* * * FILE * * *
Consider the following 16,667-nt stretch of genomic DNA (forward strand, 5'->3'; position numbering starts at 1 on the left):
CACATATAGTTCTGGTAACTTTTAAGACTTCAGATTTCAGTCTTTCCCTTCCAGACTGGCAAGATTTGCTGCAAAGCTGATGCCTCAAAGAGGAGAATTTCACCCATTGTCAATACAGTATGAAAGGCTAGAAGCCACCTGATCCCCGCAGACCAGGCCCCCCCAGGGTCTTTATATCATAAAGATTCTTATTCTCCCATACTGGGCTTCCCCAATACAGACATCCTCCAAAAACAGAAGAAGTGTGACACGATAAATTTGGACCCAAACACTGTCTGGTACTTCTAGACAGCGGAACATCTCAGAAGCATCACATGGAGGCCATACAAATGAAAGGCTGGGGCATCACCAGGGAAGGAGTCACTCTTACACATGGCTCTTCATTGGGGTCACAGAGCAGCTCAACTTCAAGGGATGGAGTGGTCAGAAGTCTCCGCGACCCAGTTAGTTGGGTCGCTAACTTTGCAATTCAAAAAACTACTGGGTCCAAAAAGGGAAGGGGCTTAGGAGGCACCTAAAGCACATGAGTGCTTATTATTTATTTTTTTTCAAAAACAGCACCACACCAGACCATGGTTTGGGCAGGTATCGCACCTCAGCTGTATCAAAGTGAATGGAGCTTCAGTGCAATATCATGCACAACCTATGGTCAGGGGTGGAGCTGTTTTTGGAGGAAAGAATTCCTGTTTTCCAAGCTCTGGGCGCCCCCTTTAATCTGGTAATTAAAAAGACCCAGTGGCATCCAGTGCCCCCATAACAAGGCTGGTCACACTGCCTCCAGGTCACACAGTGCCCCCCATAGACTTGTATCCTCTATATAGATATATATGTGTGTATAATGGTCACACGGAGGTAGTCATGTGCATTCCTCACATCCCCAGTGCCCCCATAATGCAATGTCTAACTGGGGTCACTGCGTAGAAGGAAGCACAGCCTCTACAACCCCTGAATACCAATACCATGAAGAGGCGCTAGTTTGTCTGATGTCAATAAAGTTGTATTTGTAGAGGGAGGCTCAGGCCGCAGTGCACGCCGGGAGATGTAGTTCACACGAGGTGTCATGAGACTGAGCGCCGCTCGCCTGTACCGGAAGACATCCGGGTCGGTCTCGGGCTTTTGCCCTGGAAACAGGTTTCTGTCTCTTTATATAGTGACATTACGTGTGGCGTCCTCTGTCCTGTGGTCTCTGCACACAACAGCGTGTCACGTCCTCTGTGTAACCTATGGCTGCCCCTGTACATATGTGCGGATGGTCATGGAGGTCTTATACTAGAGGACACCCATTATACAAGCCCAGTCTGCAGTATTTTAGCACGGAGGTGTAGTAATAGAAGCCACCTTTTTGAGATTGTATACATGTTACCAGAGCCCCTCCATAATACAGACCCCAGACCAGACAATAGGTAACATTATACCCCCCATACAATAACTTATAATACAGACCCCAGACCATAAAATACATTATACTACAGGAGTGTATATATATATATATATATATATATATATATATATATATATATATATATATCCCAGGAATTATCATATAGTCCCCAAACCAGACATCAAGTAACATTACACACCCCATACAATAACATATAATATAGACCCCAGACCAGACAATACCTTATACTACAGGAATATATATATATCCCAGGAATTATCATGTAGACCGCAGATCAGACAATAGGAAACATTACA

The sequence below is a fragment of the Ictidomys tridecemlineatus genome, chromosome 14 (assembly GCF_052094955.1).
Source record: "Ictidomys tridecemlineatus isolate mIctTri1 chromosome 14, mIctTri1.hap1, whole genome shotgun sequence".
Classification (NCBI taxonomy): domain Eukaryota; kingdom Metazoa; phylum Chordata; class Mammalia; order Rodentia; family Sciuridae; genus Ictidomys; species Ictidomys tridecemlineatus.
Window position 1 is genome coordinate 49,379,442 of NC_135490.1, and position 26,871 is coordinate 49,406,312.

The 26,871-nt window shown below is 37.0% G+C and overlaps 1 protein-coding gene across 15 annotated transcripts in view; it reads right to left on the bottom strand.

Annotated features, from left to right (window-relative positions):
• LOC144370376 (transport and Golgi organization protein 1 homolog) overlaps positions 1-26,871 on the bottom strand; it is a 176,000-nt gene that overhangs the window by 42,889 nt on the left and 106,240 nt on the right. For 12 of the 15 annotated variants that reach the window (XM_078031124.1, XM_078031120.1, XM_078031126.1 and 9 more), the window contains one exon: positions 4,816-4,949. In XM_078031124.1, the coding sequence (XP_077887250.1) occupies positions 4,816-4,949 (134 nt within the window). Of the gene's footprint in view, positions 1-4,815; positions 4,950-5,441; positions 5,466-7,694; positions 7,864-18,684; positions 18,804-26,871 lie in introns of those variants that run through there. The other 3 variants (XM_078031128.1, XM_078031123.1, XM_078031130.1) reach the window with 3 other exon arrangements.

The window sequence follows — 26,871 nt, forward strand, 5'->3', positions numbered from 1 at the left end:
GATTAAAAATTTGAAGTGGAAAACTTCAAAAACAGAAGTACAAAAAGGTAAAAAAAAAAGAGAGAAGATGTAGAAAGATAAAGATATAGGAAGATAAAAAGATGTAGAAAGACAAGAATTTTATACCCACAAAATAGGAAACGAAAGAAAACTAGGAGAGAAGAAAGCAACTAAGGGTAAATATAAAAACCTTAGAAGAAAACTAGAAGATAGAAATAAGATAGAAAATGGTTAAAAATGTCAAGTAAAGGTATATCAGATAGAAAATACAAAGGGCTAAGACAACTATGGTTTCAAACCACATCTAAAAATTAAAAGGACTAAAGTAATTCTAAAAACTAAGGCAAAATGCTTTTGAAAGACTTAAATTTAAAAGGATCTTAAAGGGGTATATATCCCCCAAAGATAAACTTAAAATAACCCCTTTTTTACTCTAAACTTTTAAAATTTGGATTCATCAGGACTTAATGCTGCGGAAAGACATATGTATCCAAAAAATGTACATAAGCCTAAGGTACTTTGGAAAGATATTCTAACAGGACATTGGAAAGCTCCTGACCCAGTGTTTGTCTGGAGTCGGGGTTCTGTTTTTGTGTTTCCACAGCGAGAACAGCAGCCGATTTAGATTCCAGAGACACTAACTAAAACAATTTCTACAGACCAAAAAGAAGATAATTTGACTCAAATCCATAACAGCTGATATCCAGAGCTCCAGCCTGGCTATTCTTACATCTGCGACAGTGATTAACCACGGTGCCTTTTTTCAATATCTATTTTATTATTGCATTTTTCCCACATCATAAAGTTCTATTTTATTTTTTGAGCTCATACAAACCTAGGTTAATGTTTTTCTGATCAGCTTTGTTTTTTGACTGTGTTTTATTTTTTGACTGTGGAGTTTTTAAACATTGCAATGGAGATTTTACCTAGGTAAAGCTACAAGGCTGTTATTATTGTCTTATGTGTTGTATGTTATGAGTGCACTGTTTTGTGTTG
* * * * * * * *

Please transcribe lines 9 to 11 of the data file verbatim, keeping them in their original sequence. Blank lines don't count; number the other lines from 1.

• LOC144370376 (transport and Golgi organization protein 1 homolog) overlaps positions 1-26,871 on the bottom strand; it is a 176,000-nt gene that overhangs the window by 42,889 nt on the left and 106,240 nt on the right. For 12 of the 15 annotated variants that reach the window (XM_078031124.1, XM_078031120.1, XM_078031126.1 and 9 more), the window contains one exon: positions 4,816-4,949. In XM_078031124.1, the coding sequence (XP_077887250.1) occupies positions 4,816-4,949 (134 nt within the window). Of the gene's footprint in view, positions 1-4,815; positions 4,950-5,441; positions 5,466-7,694; positions 7,864-18,684; positions 18,804-26,871 lie in introns of those variants that run through there. The other 3 variants (XM_078031128.1, XM_078031123.1, XM_078031130.1) reach the window with 3 other exon arrangements.

The window sequence follows — 26,871 nt, forward strand, 5'->3', positions numbered from 1 at the left end:
GATTAAAAATTTGAAGTGGAAAACTTCAAAAACAGAAGTACAAAAAGGTAAAAAAAAAAGAGAGAAGATGTAGAAAGATAAAGATATAGGAAGATAAAAAGATGTAGAAAGACAAGAATTTTATACCCACAAAATAGGAAACGAAAGAAAACTAGGAGAGAAGAAAGCAACTAAGGGTAAATATAAAAACCTTAGAAGAAAACTAGAAGATAGAAATAAGATAGAAAATGGTTAAAAATGTCAAGTAAAGGTATATCAGATAGAAAATACAAAGGGCTAAGACAACTATGGTTTCAAACCACATCTAAAAATTAAAAGGACTAAAGTAATTCTAAAAACTAAGGCAAAATGCTTTTGAAAGACTTAAATTTAAAAGGATCTTAAAGGGGTATATATCCCCCAAAGATAAACTTAAAATAACCCCTTTTTTACTCTAAACTTTTAAAATTTGGATTCATCAGGACTTAATGCTGCGGAAAGACATATGTATCCAAAAAATGTACATAAGCCTAAGGTACTTTGGAAAGATATTCTAACAGGACATTGGAAAGCTCCTGACCCAGTGTTTGTCTGGAGTCGGGGTTCTGTTTTTGTGTTTCCACAGCGAGAACAGCAGCCGATTTAGATTCCAGAGACACTAACTAAAACAATTTCTACAGACCAAAAAGAAGATAATTTGACTCAAATCCATAACAGCTGATATCCAGAGCTCCAGCCTGGCTATTCTTACATCTGCGACAGTGATTAACCACGGTGCCTTTTTTCAATATCTATTTTATTATTGCATTTTTCCCACATCATAAAGTTCTATTTTATTTTTTGAGCTCATACAAACCTAGGTTAATGTTTTTCTGATCAGCTTTGTTTTTTGACTGTGTTTTATTTTTTGACTGTGGAGTTTTTAAACATTGCAATGGAGATTTTACCTAGGTAAAGCTACAAGGCTGTTATTATTGTCTTATGTGTTGTATGTTATGAGTGCACTGTTTTGTGTTG